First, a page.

To calculate the charge transfer resistance during OER measurements electrochemical impedance spectroscopy (EIS) is conducted on various samples using a three electrode system by applying a potential of 1.594 V in 0.1 M KOH. The frequency of the ac voltage was swept in the range of 100 KHz to 1 Hz, and the impedance data were fitted to the semicircle for calculating the Rct values. The Rct values for different sponges are found to be 710 Ω, 514 Ω, 407 Ω, 287 Ω and 23 Ω for Ni, Co3O4, Ni2Co1, Ni1Co1 and Ni1Co2 respectively (Supporting information, Figure S8). The less charge transfer resistance of Ni1Co2 is in concordance with the enhancement in its OER performance. The OER performance of Ni1Co2 is compared with that of the benchmarked catalyst IrO2 and is shown in supporting information Figure S9. The higher activity of Ni1Co2 towards OER is evident from this graph. Further, the Faradaic efficiency of the Ni1Co2 electrode is calculated as 92% using Rotating Ring Disc Electrode (RRDE) voltammetry (the details are given in supporting information, Figure S10). The RRDE experiment confirms the formation of O2 at the anode, whilst to further confirm the formation of O2, a ‘blue bottle’ experiment is conducted where the oxidation of leuco- methylene blue to methylene blue is shown as a confirmatory test for the formation of O2 at the anode (please see the details in supporting information Figure S11 and Video S1).

Electrochemical HER studies

The above discussed Ni1Co2 based sponge is studied for it’s HER catalytic performance in alkaline media. The alkaline HER catalytic activities of various sponges namely, Ni, nitrogen doped graphene powder (NG), Ni1Co2, and Ni-NG, are compared and it is shown in supporting information, Figure S12. It is observed that the HER catalytic activity of Ni sponge is improved with the incorporation of NG (a recent study indicates that nitrogen doping can introduce more HER active sites in graphene resulting in to a higher HER efficiency with higher amount of nitrogen. Hence NG can bring HER activity in Ni sponge and this is in tune with the report of Fei et al.47. Hence a water electrolysis full cell can be developed without the aid of benchmarked precious metal/metal oxide catalysts. The porous morphology of Ni-NG is shown in supporting information Figure S13. The XPS survey spectrum is shown in the supporting information indicating the presence of Ni, carbon (C), nitrogen (N) and oxygen. The presence of oxygen and multiple oxidation states of Ni in Ni2p spectrum indicate the traces of NiO in the Ni-NG sponge (supporting information Figure S14).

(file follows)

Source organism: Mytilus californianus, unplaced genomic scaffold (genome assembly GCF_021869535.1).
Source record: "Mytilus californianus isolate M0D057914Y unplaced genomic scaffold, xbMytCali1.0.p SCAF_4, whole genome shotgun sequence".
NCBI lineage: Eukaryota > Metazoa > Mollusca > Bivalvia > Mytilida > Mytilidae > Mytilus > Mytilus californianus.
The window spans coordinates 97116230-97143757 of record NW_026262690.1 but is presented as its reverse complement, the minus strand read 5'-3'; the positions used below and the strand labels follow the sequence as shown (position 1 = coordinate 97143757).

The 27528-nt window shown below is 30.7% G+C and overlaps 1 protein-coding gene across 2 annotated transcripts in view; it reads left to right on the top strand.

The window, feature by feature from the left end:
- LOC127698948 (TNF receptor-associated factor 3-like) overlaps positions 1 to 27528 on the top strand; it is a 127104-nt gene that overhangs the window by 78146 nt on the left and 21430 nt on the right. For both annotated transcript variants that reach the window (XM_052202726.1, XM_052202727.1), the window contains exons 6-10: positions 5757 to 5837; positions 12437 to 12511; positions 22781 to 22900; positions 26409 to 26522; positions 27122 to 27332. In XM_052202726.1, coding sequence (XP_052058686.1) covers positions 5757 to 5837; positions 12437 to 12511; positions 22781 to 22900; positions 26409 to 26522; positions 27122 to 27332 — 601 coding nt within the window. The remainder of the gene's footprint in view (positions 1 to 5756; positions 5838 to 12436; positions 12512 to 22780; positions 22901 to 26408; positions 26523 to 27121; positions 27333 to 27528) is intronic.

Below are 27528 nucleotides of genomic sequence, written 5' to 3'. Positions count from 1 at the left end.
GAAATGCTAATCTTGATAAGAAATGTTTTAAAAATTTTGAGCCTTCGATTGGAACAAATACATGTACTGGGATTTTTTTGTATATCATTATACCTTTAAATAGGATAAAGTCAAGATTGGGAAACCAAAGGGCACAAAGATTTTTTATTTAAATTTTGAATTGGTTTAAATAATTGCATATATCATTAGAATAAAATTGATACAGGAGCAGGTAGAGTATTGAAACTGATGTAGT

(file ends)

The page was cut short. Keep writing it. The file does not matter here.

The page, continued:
HER polarization plots measured in 0.1 M KOH with Ni-NG and benchmarked Pt/C are shown in Fig. 5A. The over potentials measured at 10 mAcm−2 for Ni-NG and Pt/C are found to be −0.246 V and −0.126 V respectively. This value obtained for Ni-NG is found to be far better in terms of stability and over potential than that of the previously reported Ni based catalysts, and comparable with that of the recently reported other HER catalysts48,49. The Tafel slopes calculated for Ni-NG and Pt/C are 44 mV/dec and 36 mV/dec, respectively. The lower Tafel value of Ni-NG suggests the favorable HER occurring at Ni- NG.

Figure 5
figure 5

Hydrogen evolution activity Ni-NG catalyst in comparison with Pt/C, (B) Image shows the production of O2 and H2 at an operating potential of 1.59 V using the freestanding spongy catalysts electrodes developed and inserted in to a commercial Ni sponge using hydraulic pressurizer, (C) Chronopotetentiometric response at 10 mAcm−2 showing the stability in performance, and (D) Chronoamperometric analysis at different operating voltages.

Water electrolysis cell setup using Ni1Co2 and Ni-NG

Recently Dai et al. reported a water electrolysis cell (1.5 V) operated with their catalyst as cathode and Ni- Fe layered double hydroxide as anode50. Here, we demonstrate the water electrolysis cell with our own catalysts working at similar potentials. A two electrode cell is developed as shown in Fig. 5B by incorporating the anode material (Ni1Co2 sponge) and cathode material (Ni-NG sponge) on a commercial Ni sponge (loading of 10 mgcm−2) by applying a pressure of 1 MPa using a hydraulic pressurizer (schematic of the same is shown in Fig. 1). The photographic image of the sponge and the electrode morphology are shown in supporting information Figure S15. The advantage of such a fluffy and spongy catalyst is the possibility of its direct incorporation into other electrodes without the aid of any external binder (use of binder will increase the resistance). The electrolysis cell shows a very high stability >10 hr at a current density of 10 mA cm−2 as shown in Fig. 5C. In order to check the current density at different potentials chronoamperometric measurements are performed and are shown in Fig. 5D. The stability of the electrodes in different working potentials is evident from these studies which ensure the commercial feasibility of this water electrolysis set up.